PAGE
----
The report by the National Foundation for Educational Research, commissioned by the Local Government Association, examined the role of education authorities in raising school standards.
The findings will be considered by a new LGA commission which will meet for the first time next month.
It has been formed to prove that local education authorities can turn round failing schools. Doubts have been cast on their abilities by government moves to privatise education services and ministers' reluctance to involve local government in plans for the new city academies.
Ten LEAs were studied and more than 100 school staff and governors were interviewed.
It found half of the respondents believed all schools needed LEAs to help them improve and provide a wid range of support for their managers.
It also said there was evidence to suggest that LEA officers and advisers provided more support than they were given credit for.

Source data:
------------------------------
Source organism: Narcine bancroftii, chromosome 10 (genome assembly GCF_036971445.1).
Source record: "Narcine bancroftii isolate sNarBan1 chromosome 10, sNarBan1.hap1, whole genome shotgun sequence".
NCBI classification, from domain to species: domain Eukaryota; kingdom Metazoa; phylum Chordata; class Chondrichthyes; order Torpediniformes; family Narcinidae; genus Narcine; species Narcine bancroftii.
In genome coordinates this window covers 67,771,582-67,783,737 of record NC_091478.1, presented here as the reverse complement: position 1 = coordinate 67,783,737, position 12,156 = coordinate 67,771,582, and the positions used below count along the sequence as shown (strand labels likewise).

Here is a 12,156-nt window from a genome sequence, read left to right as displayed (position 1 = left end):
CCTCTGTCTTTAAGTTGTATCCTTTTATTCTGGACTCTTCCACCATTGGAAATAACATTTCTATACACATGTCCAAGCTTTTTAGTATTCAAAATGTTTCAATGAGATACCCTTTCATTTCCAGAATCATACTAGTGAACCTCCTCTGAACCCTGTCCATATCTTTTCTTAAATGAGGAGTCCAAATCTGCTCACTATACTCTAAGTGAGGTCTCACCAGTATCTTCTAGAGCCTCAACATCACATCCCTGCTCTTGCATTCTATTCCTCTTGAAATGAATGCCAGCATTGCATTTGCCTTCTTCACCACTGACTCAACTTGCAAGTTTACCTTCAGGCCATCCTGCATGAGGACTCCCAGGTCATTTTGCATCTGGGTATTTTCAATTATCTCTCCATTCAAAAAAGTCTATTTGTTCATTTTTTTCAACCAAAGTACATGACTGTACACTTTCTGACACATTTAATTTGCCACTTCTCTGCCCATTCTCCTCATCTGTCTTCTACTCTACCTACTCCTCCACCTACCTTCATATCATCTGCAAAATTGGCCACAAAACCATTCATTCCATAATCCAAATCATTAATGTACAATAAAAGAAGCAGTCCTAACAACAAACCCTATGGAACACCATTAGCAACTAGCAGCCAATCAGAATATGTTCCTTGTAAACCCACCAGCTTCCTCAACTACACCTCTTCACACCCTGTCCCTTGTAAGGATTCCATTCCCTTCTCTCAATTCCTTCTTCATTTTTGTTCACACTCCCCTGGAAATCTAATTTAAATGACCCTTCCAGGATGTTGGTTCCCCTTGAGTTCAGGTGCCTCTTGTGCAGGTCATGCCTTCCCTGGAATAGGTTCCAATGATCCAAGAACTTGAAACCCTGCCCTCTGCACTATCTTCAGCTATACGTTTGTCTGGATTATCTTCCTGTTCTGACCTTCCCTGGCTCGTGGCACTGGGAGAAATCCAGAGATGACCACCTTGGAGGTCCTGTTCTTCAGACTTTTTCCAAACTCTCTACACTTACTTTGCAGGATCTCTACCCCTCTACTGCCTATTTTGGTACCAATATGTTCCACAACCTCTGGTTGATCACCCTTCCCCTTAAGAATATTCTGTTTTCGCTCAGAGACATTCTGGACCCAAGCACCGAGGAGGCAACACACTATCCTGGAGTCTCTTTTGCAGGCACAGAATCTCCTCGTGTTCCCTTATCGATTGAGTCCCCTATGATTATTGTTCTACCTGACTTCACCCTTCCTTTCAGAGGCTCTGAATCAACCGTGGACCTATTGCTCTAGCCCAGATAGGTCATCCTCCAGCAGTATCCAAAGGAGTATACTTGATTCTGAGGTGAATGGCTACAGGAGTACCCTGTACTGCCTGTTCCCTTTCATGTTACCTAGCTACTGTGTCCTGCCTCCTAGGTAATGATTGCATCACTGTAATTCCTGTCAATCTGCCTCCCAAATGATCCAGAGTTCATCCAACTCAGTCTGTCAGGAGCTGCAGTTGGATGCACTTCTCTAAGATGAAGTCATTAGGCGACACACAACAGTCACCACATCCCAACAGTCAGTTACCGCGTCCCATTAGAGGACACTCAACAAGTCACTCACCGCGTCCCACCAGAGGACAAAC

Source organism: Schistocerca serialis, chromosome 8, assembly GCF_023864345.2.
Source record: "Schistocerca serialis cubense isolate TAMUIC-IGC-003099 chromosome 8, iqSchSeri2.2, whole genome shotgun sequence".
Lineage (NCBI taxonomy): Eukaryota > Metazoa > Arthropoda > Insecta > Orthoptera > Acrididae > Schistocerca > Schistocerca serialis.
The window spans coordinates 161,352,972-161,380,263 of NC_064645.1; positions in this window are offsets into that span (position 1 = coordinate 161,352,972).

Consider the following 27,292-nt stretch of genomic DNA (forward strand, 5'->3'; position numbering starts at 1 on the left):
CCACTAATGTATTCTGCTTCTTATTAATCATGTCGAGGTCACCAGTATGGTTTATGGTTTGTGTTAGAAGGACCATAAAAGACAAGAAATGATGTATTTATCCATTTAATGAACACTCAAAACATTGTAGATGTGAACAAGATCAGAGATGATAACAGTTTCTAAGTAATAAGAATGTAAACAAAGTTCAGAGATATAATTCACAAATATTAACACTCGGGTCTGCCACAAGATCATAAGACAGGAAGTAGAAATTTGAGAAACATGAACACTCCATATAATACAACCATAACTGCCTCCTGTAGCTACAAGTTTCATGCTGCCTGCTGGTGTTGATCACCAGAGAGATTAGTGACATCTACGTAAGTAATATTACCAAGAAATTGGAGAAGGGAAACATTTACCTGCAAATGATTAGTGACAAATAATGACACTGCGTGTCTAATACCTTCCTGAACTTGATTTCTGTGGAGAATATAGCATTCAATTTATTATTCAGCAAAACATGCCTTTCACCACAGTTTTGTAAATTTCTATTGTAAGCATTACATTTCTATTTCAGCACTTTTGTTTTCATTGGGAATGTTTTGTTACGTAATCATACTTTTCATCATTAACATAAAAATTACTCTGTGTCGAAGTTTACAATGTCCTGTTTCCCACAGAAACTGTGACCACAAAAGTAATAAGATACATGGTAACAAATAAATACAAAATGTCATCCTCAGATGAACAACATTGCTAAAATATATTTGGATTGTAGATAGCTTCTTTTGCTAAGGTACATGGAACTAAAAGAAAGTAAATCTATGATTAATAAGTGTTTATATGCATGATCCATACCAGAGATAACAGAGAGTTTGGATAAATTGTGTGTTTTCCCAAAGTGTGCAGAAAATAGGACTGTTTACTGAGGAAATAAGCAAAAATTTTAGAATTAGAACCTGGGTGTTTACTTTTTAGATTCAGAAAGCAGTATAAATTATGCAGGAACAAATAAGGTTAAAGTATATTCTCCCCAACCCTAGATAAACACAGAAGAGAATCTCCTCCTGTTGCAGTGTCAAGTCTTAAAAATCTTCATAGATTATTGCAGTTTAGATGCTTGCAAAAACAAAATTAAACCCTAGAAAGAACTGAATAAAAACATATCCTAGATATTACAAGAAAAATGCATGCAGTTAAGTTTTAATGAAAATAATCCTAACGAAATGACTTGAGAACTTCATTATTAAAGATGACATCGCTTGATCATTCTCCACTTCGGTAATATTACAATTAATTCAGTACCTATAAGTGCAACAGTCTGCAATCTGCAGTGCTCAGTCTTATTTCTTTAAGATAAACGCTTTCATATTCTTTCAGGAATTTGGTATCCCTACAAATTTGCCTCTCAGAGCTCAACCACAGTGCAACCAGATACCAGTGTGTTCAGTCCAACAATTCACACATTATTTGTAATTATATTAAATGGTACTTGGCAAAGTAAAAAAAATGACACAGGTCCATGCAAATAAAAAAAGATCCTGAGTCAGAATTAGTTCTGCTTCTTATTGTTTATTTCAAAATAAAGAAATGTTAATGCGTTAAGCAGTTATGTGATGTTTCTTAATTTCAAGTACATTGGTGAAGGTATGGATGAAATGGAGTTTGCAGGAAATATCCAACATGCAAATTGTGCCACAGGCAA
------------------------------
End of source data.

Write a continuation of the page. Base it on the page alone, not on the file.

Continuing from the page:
But headteachers and governors claimed they would not be able to form trusting relationships with advisers unless they were more visible in schools and more accessible.
The report concluded that the wide range of support provided by local authorities indicated that their role in school improvement was one worth fighting for.
LGA education chair Graham Lane said the commission's job was to find out how failing schools had been turned round with the help of local government and to learn the lessons from experiences throughout the country.
The commission, to be chaired by the association's chair Sir Jeremy Beechham, will hear evidence from headteachers in July and report in November.